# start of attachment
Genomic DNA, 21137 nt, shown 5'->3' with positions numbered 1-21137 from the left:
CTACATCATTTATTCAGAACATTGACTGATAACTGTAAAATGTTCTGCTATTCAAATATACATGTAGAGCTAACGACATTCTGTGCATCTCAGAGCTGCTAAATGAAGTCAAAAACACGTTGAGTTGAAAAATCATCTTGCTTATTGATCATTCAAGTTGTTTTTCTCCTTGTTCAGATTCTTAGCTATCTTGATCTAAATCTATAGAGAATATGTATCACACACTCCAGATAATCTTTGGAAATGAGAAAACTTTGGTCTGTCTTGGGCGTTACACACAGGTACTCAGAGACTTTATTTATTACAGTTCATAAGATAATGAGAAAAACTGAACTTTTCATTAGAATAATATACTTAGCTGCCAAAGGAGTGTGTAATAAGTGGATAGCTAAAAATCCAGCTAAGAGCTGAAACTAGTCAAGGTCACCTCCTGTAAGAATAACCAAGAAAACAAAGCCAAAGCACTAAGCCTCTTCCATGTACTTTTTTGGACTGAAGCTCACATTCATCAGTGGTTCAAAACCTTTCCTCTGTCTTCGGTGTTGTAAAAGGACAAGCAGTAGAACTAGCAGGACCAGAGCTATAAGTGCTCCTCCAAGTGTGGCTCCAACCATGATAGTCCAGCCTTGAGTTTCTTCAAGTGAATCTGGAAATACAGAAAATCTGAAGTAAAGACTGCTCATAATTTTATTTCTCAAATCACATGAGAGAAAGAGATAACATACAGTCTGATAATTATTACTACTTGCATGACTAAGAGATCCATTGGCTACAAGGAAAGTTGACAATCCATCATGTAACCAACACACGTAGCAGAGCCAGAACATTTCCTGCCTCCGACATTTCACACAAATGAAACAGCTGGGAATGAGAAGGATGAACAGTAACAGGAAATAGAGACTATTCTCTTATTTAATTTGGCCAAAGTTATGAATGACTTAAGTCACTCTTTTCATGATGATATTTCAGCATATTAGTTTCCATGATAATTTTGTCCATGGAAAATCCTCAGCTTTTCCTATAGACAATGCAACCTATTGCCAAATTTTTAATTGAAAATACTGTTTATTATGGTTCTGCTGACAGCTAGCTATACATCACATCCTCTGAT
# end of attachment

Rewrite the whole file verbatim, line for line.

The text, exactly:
Genomic DNA, 21137 nt, shown 5'->3' with positions numbered 1-21137 from the left:
CTACATCATTTATTCAGAACATTGACTGATAACTGTAAAATGTTCTGCTATTCAAATATACATGTAGAGCTAACGACATTCTGTGCATCTCAGAGCTGCTAAATGAAGTCAAAAACACGTTGAGTTGAAAAATCATCTTGCTTATTGATCATTCAAGTTGTTTTTCTCCTTGTTCAGATTCTTAGCTATCTTGATCTAAATCTATAGAGAATATGTATCACACACTCCAGATAATCTTTGGAAATGAGAAAACTTTGGTCTGTCTTGGGCGTTACACACAGGTACTCAGAGACTTTATTTATTACAGTTCATAAGATAATGAGAAAAACTGAACTTTTCATTAGAATAATATACTTAGCTGCCAAAGGAGTGTGTAATAAGTGGATAGCTAAAAATCCAGCTAAGAGCTGAAACTAGTCAAGGTCACCTCCTGTAAGAATAACCAAGAAAACAAAGCCAAAGCACTAAGCCTCTTCCATGTACTTTTTTGGACTGAAGCTCACATTCATCAGTGGTTCAAAACCTTTCCTCTGTCTTCGGTGTTGTAAAAGGACAAGCAGTAGAACTAGCAGGACCAGAGCTATAAGTGCTCCTCCAAGTGTGGCTCCAACCATGATAGTCCAGCCTTGAGTTTCTTCAAGTGAATCTGGAAATACAGAAAATCTGAAGTAAAGACTGCTCATAATTTTATTTCTCAAATCACATGAGAGAAAGAGATAACATACAGTCTGATAATTATTACTACTTGCATGACTAAGAGATCCATTGGCTACAAGGAAAGTTGACAATCCATCATGTAACCAACACACGTAGCAGAGCCAGAACATTTCCTGCCTCCGACATTTCACACAAATGAAACAGCTGGGAATGAGAAGGATGAACAGTAACAGGAAATAGAGACTATTCTCTTATTTAATTTGGCCAAAGTTATGAATGACTTAAGTCACTCTTTTCATGATGATATTTCAGCATATTAGTTTCCATGATAATTTTGTCCATGGAAAATCCTCAGCTTTTCCTATAGACAATGCAACCTATTGCCAAATTTTTAATTGAAAATACTGTTTATTATGGTTCTGCTGACAGCTAGCTATACATCACATCCTCTGAT